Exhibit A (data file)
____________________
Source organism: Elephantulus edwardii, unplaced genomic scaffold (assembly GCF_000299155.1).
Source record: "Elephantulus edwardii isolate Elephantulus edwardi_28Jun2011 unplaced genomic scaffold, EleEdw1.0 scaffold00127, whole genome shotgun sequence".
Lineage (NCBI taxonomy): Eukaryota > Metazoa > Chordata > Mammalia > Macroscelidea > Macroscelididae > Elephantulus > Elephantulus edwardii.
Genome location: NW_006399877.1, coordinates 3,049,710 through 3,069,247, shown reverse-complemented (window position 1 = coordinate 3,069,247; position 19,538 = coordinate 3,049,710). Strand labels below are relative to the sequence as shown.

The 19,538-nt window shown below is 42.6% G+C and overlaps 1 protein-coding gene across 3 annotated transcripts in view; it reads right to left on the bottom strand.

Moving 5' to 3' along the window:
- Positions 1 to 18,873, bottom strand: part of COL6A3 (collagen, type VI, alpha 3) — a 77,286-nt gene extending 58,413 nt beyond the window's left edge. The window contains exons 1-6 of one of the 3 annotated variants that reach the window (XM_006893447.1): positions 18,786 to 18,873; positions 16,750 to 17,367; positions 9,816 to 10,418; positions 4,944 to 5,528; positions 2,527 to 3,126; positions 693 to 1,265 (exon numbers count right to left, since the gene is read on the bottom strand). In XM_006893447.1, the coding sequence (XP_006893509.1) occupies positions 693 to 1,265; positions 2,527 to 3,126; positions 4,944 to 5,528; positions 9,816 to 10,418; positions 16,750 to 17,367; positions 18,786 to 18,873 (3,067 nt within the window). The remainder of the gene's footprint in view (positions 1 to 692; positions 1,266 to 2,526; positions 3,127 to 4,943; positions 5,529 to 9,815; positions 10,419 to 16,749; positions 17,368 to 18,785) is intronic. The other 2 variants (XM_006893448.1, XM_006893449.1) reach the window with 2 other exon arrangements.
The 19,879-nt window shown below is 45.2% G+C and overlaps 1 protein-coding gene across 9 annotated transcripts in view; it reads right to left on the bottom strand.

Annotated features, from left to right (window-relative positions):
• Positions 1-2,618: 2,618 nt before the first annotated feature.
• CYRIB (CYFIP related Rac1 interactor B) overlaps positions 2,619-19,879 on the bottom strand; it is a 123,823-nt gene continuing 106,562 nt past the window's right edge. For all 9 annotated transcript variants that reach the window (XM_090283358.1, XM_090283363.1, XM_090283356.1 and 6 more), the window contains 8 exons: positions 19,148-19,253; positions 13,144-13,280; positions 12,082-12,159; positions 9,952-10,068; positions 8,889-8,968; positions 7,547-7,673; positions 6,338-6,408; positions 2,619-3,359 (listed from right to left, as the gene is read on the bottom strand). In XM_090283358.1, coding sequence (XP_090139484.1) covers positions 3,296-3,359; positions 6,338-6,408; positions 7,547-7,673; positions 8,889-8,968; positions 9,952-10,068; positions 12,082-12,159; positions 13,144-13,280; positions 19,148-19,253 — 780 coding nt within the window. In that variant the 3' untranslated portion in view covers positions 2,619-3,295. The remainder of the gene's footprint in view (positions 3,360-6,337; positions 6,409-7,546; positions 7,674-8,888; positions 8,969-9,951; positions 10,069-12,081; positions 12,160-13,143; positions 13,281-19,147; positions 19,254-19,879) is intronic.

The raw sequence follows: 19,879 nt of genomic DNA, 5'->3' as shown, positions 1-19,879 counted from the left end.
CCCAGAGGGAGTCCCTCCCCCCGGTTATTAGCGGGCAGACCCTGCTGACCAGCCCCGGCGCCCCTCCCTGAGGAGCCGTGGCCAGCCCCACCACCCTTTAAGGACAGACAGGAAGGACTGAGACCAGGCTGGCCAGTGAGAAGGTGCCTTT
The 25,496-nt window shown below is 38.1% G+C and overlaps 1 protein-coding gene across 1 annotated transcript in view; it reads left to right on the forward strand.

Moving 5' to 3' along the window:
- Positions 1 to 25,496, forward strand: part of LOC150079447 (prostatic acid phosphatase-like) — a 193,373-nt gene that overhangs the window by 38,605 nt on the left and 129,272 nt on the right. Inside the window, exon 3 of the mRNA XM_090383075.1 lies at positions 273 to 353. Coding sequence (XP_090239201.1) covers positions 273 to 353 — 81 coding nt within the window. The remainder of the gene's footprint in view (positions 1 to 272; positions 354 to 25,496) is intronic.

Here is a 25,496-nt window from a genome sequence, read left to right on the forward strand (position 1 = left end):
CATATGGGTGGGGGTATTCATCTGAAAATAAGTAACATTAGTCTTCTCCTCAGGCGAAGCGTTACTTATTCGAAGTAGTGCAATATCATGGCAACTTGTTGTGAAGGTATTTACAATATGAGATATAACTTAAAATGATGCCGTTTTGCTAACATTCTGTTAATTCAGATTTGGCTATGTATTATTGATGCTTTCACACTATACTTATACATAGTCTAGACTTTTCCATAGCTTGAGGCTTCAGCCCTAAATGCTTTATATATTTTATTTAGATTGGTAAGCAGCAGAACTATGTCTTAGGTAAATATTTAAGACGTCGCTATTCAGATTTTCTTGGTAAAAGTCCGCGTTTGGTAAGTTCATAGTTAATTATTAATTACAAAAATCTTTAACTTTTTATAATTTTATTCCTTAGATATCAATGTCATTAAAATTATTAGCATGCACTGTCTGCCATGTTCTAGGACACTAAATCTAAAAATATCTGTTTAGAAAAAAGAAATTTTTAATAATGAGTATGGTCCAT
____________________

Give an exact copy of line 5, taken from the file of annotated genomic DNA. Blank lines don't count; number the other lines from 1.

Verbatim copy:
The 19,538-nt window shown below is 42.6% G+C and overlaps 1 protein-coding gene across 3 annotated transcripts in view; it reads right to left on the bottom strand.